see her and that she was not to take her class until that meeting occurred.

    During the meeting, which occurred between 11 a.m. and 11.30 am, she was

    told by Mr Christie that there had to be a number of changes to her class

    routines and she was given a typed list of the changes required and an

    envelope containing a three-page letter with attachments, relating to those

    matters and was told to provide a written response within four days. Ms

    Krygsman-Yeates gave evidence that she did not read the letter until after the

    meeting and told the court that she was in a “state of shock” regarding the

    contents of the letter. She told the court that she had returned to work after

    long service leave refreshed, revitalised and enthusiastic but was in a “state of

    shock” following the meeting and the contents of the letter, so much so that

    she was unable to teach during the day and only observed her class being

    taken by the graduate teacher, Ms Davidson, who had taken her class during

    her absence on long service leave. Ms Krygsman-Yeates told the court that
    she knew Ms Davidson as she had been the kindergarten teacher who had

    recently obtained her qualifications and had been employed one day per week

                                       3                                   DECISION
    in 2009 at the school. She told the court that she observed Ms Davidson's

    routines during the course of that day and she found it extraordinary that a

    graduate teacher be given carte blanch to reorganise her class routine without

    any discussion with her and that the systems she had implemented had been

    dismantled by Ms Davidson.


8   The letter from Mr Christie indicated that matters had been raised with him on

    15 July 2009 (during Ms Krygsman-Yeates leave) and due to his own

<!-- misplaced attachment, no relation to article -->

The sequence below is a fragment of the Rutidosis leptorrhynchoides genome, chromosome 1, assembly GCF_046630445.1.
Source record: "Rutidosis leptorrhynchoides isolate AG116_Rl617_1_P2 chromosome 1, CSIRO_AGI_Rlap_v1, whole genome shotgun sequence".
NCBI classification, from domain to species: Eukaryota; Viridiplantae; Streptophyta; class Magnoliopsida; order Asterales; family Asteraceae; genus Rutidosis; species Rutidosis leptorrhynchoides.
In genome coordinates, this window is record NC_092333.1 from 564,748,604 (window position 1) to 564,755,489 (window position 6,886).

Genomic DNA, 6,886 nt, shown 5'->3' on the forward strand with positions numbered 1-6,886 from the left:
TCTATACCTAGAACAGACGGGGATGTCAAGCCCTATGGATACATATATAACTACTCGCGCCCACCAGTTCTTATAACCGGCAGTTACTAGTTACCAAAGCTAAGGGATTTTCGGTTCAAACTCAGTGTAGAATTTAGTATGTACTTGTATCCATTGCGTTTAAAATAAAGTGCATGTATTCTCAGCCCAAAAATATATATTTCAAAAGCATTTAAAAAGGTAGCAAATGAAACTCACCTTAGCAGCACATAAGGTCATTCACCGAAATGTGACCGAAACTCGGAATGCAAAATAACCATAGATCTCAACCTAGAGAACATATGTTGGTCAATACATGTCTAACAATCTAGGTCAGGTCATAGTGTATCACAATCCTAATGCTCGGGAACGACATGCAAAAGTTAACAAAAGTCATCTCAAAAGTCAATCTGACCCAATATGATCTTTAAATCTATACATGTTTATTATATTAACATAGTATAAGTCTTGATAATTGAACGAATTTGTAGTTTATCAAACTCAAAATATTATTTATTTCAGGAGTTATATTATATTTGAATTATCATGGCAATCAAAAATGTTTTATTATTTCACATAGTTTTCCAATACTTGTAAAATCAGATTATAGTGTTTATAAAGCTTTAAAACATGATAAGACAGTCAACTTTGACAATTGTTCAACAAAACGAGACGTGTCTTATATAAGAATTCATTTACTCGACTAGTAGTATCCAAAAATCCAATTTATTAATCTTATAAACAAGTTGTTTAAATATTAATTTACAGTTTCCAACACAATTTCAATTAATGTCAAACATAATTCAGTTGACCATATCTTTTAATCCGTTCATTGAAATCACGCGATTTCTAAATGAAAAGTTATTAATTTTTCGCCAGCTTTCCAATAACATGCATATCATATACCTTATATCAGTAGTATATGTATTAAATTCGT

concerns as a result of his observations of her during term 1 and 2 together

    with concerns raised by Ms Davidson, Ms Christie (his wife) and several

    parents, which had to be addressed. The letter set out in detail the allegations

    made which included; that her teaching was not well planned and that she

    was ineffective in teaching basic skills to students; that she had failed to

    implement the investigating of learning program effectively and did not provide

    a variety of individualised learning opportunities; and, that her assessment

    and reporting of student learning was inconsistent and did not accurately

    reflect individual student progress. Mr Christie requested a written response

    to the allegations and indicated that once he considered her response he

    would convene a meeting with her to discuss the matter at which she could

    bring a support person.     Mr Christie indicated in the letter that he was

    following the Complaints Processes section of the Department’s Guidelines

    for Managing Complaints, Misconduct and Unsatisfactory Performance and

    provided Ms Krygsman-Yeates with the website address enabling her to

    access the document. The Minutes of the meeting between Mr Christie, Ms

    Krygsman-Yeates and Ms Randle (Bursar and Minute taker) were tendered

    which noted that she had been presented with a list of the changes to

    classroom routines that had taken place whilst she was on long service leave

    and was informed that Mr Christie and some parents and staff had expressed

    concern about the students learning experiences in the prep/grade 1 class
    and that students were comprehensively tested by any independent teacher

    and found to be at differing levels to what they were graded at in mid year